|The wheel deal - Open Pro vs. Open Pro CD||El Kabong|
Feb 11, 2003 6:30 AM
|'Kay, I'm getting ready to build up a wheelset and am thinking about Open Pro rims. The reviews for the regular OP here are terrible -- many posters complaining about loose pins causing clicking noises. The reviews for the CD version are excellent - no mention of any clicking problems. Does Mavic pick the rims that don't click and send them off to be anodized into CD versions?
Also, I'd be happy to have your other rim suggestions -- looking for a durable everyday, but still fairly light rim that won't break the bank. I can get the OP CDs for $55 a whack, for example. Thanks!
|I have heard...||PsyDoc|
Feb 11, 2003 7:15 AM
|...that the "clicking" of the eyelets of Open Pro rims derives from the spoke tension being too low. I have some personal experiences that support that notion. For example, a LBS, that I no longer go to, trued up a set that did not click. When I got it, some of the spokes were loose and the dreaded "clicking" began. The LBS does not use any method of measuring the tension in the spokes, but you could feel that some were much looser than others.|
|I don't think the CDs are any better...||Quack|
Feb 11, 2003 7:16 AM
|Keep in mind that people are much less likely to submit a positive review than they are a negative one. I own two of the CD versions of the rim and have experienced the click problem in one of them. I have looked into the cause and though I haven't yet cut the rim in half to verify, I am 99% convinced that the mechanical plug that holds the rim joint in alignment(probably for the weld process) lets go. The plug then has just enough clearance in the rim that when the rim distorts under load, it shifts and causes a click. My rim only clicks when the rim joint is in conctact with the ground and weighted. I've had some success by increasing the tension in the wheel but then snapped aluminum nipples in half while riding. I suppose brass would be OK but I didn't really feel like running that high of spoke tension anyway.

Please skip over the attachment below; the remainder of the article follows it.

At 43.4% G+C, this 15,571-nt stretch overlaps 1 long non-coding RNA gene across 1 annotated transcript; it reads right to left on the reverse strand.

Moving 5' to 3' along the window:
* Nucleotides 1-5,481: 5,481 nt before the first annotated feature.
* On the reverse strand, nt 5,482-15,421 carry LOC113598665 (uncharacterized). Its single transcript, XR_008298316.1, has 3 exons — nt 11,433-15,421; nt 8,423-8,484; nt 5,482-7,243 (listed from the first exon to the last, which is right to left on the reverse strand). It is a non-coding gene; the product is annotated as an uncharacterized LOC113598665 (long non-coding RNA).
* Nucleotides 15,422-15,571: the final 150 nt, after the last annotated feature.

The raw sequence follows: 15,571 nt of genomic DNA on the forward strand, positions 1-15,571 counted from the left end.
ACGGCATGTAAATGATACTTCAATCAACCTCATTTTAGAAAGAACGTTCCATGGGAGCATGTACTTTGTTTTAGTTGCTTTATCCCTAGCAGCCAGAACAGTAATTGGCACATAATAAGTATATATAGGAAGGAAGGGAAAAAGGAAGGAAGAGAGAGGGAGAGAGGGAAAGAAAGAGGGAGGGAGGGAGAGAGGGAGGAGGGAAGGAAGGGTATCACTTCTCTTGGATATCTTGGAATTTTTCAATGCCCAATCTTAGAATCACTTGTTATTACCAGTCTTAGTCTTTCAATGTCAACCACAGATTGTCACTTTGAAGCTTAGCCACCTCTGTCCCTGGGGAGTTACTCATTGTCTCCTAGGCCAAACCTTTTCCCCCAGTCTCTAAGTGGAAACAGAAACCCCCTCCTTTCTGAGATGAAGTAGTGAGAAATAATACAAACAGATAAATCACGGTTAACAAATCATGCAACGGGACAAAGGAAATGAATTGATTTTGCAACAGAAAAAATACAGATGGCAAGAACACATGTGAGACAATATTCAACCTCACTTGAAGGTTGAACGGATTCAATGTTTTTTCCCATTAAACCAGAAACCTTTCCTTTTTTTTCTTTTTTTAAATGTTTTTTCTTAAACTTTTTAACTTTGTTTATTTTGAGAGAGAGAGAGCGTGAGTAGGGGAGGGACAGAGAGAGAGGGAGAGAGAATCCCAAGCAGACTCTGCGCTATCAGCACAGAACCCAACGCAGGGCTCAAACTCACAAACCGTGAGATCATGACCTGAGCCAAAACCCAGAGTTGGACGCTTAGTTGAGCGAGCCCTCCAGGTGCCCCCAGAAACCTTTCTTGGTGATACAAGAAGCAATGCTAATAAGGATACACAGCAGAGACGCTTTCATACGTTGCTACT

I've heard of bike shop guys drilling holes on each side of the joint and shooting shoe-goo into the cavity to hold things in place but haven't tried myself. Personally, I went with the SunME14a rim which is basically an Open Pro copy that's 5 grams lighter and had good luck. The eyelets aren't finished quite as nice as the OPs but that's about it. Plus, Cambria is selling the rims for $29 now. Another bad deal with the CD rims is that if you ever ride rain, snow, dirt, the brake pads mixed with sand will grind the CD coating right off the sidewall of the rim inside of 20 miles. Mine got destroyed in only one rain ride. Plus, the CD coating didn't seem to brake as well as bare aluminum.
|I don't think the CDs are any better...||Rob Sal|
Feb 11, 2003 11:33 AM
|Anodising will wear off in time regardless of make. And the wear seems to be most noticeable in line with the spokes. So you end up with (in my case) 36 silver patches on your black side walls!
Silver rims can look bad in there own way, thanks to the brake pad deposits. So you end up with black sidewalls!! Mavic sell a 'soft stone' that can be used to remove these deposits, though they say that they would fade the anodising if used on CD rims.
Feb 11, 2003 7:26 AM
|...the rims Ritchey markets are made by Ambrosio and are pretty nice. They are also lighter than the Open Pros by 10-20 grams.|| |